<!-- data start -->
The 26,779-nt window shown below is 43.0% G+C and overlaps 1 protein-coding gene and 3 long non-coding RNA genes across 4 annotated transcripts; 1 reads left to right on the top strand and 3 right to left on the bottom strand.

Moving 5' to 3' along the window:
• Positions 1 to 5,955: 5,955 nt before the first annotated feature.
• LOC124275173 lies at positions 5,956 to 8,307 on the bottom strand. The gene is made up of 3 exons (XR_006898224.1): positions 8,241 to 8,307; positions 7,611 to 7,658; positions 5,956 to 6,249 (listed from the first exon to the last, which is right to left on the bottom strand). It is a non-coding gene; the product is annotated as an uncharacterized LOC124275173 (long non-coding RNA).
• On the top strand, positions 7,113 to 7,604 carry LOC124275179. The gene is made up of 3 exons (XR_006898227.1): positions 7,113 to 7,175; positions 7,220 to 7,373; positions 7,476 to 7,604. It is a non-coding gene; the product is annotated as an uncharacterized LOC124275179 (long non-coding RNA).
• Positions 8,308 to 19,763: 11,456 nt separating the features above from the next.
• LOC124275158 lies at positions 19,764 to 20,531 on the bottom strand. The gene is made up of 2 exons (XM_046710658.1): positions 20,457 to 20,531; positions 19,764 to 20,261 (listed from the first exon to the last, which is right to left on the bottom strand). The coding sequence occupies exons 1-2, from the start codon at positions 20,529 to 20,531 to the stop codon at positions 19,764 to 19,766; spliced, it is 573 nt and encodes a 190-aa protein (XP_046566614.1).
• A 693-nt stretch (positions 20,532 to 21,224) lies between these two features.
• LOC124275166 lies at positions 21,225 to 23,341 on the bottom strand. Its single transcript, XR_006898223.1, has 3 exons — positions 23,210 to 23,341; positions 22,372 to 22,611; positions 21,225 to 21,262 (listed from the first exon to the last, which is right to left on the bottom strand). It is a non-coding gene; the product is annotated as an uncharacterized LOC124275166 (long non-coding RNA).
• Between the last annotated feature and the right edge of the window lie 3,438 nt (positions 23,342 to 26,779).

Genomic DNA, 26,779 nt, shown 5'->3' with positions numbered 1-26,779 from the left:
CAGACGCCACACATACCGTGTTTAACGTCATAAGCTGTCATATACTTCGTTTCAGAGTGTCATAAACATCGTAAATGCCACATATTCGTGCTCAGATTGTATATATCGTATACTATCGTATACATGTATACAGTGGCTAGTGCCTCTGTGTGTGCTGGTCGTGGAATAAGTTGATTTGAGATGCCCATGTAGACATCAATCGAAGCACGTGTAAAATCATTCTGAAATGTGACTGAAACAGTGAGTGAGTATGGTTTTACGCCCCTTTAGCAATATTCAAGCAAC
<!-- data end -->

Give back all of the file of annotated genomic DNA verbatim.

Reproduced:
The 26,779-nt window shown below is 43.0% G+C and overlaps 1 protein-coding gene and 3 long non-coding RNA genes across 4 annotated transcripts; 1 reads left to right on the top strand and 3 right to left on the bottom strand.

Moving 5' to 3' along the window:
• Positions 1 to 5,955: 5,955 nt before the first annotated feature.
• LOC124275173 lies at positions 5,956 to 8,307 on the bottom strand. The gene is made up of 3 exons (XR_006898224.1): positions 8,241 to 8,307; positions 7,611 to 7,658; positions 5,956 to 6,249 (listed from the first exon to the last, which is right to left on the bottom strand). It is a non-coding gene; the product is annotated as an uncharacterized LOC124275173 (long non-coding RNA).
• On the top strand, positions 7,113 to 7,604 carry LOC124275179. The gene is made up of 3 exons (XR_006898227.1): positions 7,113 to 7,175; positions 7,220 to 7,373; positions 7,476 to 7,604. It is a non-coding gene; the product is annotated as an uncharacterized LOC124275179 (long non-coding RNA).
• Positions 8,308 to 19,763: 11,456 nt separating the features above from the next.
• LOC124275158 lies at positions 19,764 to 20,531 on the bottom strand. The gene is made up of 2 exons (XM_046710658.1): positions 20,457 to 20,531; positions 19,764 to 20,261 (listed from the first exon to the last, which is right to left on the bottom strand). The coding sequence occupies exons 1-2, from the start codon at positions 20,529 to 20,531 to the stop codon at positions 19,764 to 19,766; spliced, it is 573 nt and encodes a 190-aa protein (XP_046566614.1).
• A 693-nt stretch (positions 20,532 to 21,224) lies between these two features.
• LOC124275166 lies at positions 21,225 to 23,341 on the bottom strand. Its single transcript, XR_006898223.1, has 3 exons — positions 23,210 to 23,341; positions 22,372 to 22,611; positions 21,225 to 21,262 (listed from the first exon to the last, which is right to left on the bottom strand). It is a non-coding gene; the product is annotated as an uncharacterized LOC124275166 (long non-coding RNA).
• Between the last annotated feature and the right edge of the window lie 3,438 nt (positions 23,342 to 26,779).

Genomic DNA, 26,779 nt, shown 5'->3' with positions numbered 1-26,779 from the left:
CAGACGCCACACATACCGTGTTTAACGTCATAAGCTGTCATATACTTCGTTTCAGAGTGTCATAAACATCGTAAATGCCACATATTCGTGCTCAGATTGTATATATCGTATACTATCGTATACATGTATACAGTGGCTAGTGCCTCTGTGTGTGCTGGTCGTGGAATAAGTTGATTTGAGATGCCCATGTAGACATCAATCGAAGCACGTGTAAAATCATTCTGAAATGTGACTGAAACAGTGAGTGAGTATGGTTTTACGCCCCTTTAGCAATATTCAAGCAAC